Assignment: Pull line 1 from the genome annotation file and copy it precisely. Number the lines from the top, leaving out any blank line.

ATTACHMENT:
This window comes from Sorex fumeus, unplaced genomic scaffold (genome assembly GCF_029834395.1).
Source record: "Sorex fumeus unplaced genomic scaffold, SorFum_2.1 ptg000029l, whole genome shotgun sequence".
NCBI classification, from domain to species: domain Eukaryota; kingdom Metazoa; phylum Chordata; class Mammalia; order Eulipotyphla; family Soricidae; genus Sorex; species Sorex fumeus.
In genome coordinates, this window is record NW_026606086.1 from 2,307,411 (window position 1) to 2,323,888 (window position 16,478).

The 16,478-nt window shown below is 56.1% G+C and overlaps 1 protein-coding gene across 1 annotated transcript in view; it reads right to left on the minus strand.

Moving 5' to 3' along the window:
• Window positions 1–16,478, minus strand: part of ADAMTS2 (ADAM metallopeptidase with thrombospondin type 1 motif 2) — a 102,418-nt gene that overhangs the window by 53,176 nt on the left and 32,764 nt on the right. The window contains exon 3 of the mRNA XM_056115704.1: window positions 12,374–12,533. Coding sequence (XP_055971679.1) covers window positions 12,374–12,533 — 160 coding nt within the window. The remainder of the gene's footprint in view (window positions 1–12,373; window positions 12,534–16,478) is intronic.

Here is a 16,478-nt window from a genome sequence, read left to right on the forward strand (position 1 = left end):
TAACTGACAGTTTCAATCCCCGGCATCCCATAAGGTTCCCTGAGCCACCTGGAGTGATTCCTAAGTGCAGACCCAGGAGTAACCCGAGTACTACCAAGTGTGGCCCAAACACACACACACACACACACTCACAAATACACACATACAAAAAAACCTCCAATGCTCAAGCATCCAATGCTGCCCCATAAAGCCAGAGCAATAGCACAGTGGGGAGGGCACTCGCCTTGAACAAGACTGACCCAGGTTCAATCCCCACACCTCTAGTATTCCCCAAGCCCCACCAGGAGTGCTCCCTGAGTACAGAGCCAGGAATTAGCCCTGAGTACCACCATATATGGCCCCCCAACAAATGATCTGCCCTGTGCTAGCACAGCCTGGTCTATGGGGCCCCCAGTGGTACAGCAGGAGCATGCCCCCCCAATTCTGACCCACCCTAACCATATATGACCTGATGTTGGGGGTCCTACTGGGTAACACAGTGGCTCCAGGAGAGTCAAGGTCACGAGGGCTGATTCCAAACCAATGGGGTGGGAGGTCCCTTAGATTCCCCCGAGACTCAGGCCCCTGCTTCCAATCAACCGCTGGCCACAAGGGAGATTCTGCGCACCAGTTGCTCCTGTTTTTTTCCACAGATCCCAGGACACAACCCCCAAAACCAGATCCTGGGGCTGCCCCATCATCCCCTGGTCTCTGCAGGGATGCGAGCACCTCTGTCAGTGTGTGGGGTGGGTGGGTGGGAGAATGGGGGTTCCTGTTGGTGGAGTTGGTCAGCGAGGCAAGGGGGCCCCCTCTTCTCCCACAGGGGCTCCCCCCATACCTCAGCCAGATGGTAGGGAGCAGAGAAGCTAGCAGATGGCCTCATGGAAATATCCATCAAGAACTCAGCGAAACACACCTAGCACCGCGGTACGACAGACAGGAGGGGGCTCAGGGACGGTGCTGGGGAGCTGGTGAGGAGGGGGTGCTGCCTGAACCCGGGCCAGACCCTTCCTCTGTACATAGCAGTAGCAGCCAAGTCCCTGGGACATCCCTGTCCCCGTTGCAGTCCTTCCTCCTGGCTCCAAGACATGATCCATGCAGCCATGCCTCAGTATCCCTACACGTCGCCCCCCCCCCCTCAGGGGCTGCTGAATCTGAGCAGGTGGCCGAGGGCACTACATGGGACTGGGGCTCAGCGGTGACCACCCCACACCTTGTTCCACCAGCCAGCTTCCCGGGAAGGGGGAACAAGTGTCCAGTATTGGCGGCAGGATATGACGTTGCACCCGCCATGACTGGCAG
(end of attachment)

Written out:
This window comes from Sorex fumeus, unplaced genomic scaffold (genome assembly GCF_029834395.1).